Anne Morrow Lindbergh writes a very different account of a seaside sojourn in Gift from the Sea (1955). On vacation on Captiva Island by herself, Lindbergh writes about learning from her time there and from seashells such as the channeled whelk, the double-sunrise, and the argonauta what she calls her “island-precepts” about simplicity, awareness, and balance. Lindbergh is writing primarily about pressures, tensions, and distractions of a woman’s life at mid-life and she talks about “a room of one’s own” (without mentioning Woolf by name) and the activity of feminists. But the desire to avoid fragmentation (she uses William James’s word Zerrissenheit) and to achieve a modicum of grace, “inner and outer harmony,” is not gender-bound. Though she has a tendency to write at a high level of abstraction and generalization, Lindbergh counters the tendency with homely metaphors like those of the shells.
Books whose main characters have not chosen their solitude include Robinson Crusoe (1719) where, since Defoe had never been to a desert island, we are not surprised to find essentially no nature observation. What we get instead is a book about resourcefulness and bourgeois piety, with a lot of gratuitous biographical detail invented about Crusoe. Xavier de Maistre did not choose his solitude either, when he was confined to his quarters as a punishment for dueling. The remarkable A Journey around My Room (1795) was the result. De Maistre’s description of the features of his room include many digressions that he defends in a manner reminiscent of Laurence Sterne in The Life and Opinions of Tristram Shandy, Gentleman (1759-67), making clear that his subject is himself rather than merely his furniture. Like Sterne, too, de Maistre incorporates sentimental passages that sometimes contain double-entendre. In advising “any man who can do so to have a pink and white bed,” he tells about these colors in his mistress’s face when she had run up to the top of a mound. This gets him so excited he has to stop, and the next section contains only blank lines interrupted by the words “the mound.” De Maistre incorporates popular eighteenth-century literary forms such as a dialogue between the body and the soul and a dialogue of the dead. He addresses his readers directly and suggests that if they don’t like something they tear the offending passage out or even throw the book into the fire.
To return to Alone, Admiral Byrd’s idea was to have three men at a weather recording station at the South Pole over the winter of 1934, from April to October. Because of various difficulties with tractor transport from his semi permanent exploration base, Little America, on the edge of the Ross Barrier ice sheet on the Ross Sea in Antarctica, the Advance Base could not be located closer to the Pole than 80 degrees south latitude, 123 miles from Little America, and the stores he and his men succeeded in transporting there would only support two men. Byrd vetoed the idea of two men for psychological reasons and felt he could not ask one of his men to man the station alone, so he did it himself.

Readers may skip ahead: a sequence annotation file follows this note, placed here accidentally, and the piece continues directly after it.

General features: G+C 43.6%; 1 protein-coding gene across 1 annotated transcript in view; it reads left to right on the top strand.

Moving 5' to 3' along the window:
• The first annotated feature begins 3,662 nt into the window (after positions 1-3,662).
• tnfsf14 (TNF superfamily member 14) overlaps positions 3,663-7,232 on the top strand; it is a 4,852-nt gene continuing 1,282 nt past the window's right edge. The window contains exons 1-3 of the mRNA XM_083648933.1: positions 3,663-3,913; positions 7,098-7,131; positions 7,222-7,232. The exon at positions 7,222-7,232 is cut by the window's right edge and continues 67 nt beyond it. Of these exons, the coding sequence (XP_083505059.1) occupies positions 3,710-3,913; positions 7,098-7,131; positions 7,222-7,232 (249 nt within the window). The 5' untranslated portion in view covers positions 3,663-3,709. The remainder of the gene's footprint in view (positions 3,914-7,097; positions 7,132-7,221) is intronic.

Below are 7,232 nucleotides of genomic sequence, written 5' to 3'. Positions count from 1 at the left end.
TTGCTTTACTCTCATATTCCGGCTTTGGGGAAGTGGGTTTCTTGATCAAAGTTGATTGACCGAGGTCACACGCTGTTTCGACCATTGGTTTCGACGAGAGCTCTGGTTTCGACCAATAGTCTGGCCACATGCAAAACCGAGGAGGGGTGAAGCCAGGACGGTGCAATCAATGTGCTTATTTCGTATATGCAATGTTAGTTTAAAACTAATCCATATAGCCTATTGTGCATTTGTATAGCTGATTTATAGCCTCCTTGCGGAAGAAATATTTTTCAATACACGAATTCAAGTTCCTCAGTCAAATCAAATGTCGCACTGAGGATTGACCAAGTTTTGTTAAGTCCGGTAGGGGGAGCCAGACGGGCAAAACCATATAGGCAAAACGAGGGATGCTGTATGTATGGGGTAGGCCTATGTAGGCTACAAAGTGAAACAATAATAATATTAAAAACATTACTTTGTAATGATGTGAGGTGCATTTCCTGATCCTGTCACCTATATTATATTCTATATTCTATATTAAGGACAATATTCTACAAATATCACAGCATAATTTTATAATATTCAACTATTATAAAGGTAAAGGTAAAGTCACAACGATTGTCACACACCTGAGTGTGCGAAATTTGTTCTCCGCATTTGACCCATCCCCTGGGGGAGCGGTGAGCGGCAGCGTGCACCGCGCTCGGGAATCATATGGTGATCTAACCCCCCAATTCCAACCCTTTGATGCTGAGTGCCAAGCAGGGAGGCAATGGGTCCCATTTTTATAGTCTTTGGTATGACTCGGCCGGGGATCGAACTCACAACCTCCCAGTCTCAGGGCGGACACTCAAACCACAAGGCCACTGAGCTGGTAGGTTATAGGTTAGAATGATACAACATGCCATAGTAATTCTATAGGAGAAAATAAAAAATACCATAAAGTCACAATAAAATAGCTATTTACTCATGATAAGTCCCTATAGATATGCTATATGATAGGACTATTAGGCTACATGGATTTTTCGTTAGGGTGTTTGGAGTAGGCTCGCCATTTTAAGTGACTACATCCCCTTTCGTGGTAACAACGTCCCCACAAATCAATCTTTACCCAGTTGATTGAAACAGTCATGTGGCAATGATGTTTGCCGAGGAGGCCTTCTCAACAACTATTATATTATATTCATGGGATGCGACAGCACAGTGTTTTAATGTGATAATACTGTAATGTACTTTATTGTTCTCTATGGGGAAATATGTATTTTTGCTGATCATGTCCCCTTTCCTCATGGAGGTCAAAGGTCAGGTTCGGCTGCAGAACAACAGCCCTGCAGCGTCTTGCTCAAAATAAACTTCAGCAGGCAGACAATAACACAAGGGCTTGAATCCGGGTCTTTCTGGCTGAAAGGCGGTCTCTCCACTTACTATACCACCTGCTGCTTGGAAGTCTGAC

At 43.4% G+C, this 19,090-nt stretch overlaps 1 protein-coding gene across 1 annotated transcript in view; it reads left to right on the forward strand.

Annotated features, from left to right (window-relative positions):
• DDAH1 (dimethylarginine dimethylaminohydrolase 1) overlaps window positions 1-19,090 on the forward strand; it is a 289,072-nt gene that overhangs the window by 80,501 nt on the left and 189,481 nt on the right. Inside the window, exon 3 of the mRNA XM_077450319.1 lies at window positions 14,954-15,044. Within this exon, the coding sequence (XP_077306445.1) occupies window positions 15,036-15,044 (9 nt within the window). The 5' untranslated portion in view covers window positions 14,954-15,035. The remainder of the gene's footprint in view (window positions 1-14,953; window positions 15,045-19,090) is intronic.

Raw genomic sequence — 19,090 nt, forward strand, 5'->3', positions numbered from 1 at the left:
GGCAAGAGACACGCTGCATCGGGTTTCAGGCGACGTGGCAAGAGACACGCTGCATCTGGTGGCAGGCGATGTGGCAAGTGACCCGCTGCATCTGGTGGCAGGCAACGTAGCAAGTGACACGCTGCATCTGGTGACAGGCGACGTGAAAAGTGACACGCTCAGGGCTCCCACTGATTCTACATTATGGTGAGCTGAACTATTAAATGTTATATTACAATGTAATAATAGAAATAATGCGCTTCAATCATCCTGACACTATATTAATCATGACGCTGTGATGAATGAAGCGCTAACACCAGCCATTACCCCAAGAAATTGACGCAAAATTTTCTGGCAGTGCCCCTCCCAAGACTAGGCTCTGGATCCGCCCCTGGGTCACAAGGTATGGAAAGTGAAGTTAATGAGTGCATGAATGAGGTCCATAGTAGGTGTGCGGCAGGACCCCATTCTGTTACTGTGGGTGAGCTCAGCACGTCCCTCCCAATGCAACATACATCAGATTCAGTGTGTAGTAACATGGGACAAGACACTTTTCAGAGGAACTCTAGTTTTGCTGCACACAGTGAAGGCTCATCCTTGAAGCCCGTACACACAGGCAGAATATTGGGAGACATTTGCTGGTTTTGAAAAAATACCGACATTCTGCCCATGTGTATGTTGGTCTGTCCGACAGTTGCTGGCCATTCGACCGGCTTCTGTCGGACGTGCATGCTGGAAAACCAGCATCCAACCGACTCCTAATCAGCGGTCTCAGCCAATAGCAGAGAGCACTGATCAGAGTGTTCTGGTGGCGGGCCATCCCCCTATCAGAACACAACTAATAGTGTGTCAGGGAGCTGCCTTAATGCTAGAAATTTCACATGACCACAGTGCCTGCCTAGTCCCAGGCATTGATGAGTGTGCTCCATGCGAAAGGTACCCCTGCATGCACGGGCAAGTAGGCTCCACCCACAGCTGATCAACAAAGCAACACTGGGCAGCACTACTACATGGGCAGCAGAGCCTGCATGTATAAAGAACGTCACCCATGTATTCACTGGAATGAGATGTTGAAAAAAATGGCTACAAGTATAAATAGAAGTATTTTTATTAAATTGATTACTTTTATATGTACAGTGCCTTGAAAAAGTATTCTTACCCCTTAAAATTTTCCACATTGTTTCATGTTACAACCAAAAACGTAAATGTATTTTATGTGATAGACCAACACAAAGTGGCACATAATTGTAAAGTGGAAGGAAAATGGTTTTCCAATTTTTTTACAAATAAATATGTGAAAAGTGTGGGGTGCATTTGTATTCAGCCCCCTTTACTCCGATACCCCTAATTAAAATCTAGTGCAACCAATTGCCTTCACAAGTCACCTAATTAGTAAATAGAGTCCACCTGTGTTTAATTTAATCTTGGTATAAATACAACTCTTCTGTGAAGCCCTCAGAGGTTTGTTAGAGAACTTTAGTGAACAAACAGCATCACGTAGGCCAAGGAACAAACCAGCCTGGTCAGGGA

Byrd’s account is most interesting among these books for its sharp delineation between observation of his strange environment and his necessarily abrupt turn inward toward the subjective. He makes observations outside his hut of the sky, the horizon, and the Barrier ice he stands on. On clear nights there are “numberless stars” and the constellations—Hydrus, Orion, and the others visible at this latitude—are anchored by the Southern Cross. The sun hugs the horizon during the short days of March and early April; then in mid-April it disappears. In the darkness and ice fogs he almost loses his way outside at the end of April. He describes atmospheric phenomena such as mirages, “ice crystals falling across the face of the sun,” and effects of light such as parhelia or sun dogs and the frequent aurora australis. There are quakes on the ice sheet from subsidence, and the wind makes wavelike ridges called sastrugi, with hard ice on the crests and soft snow in the valleys. Byrd also muses about spiritual matters: the harmony of the cosmos and how humans fit into it. Then in May he begins to discern the effects of carbon monoxide poisoning from his stove. His condition rapidly worsens and he has to confront a terrible choice: he must either use the stove and continue poisoning himself or not use it and freeze to death. He tries to strike a balance, but he sickens and becomes weaker, his appetite disappears, and he eventually loses a third of his starting weight. Byrd’s attention in his narrative turns from the station’s task and the outside world to his own condition and then to the rescue mission his men at Little America have mounted without telling him their real purpose—just as he has concealed from them the truth of his worsening health for fear they will endanger their lives in a rescue attempt. The successful attempt comes, finally, once the Antarctic spring has begun. Four years later, Byrd conquers his distaste at what he fears is “an unseemly show of my feelings” and writes Alone.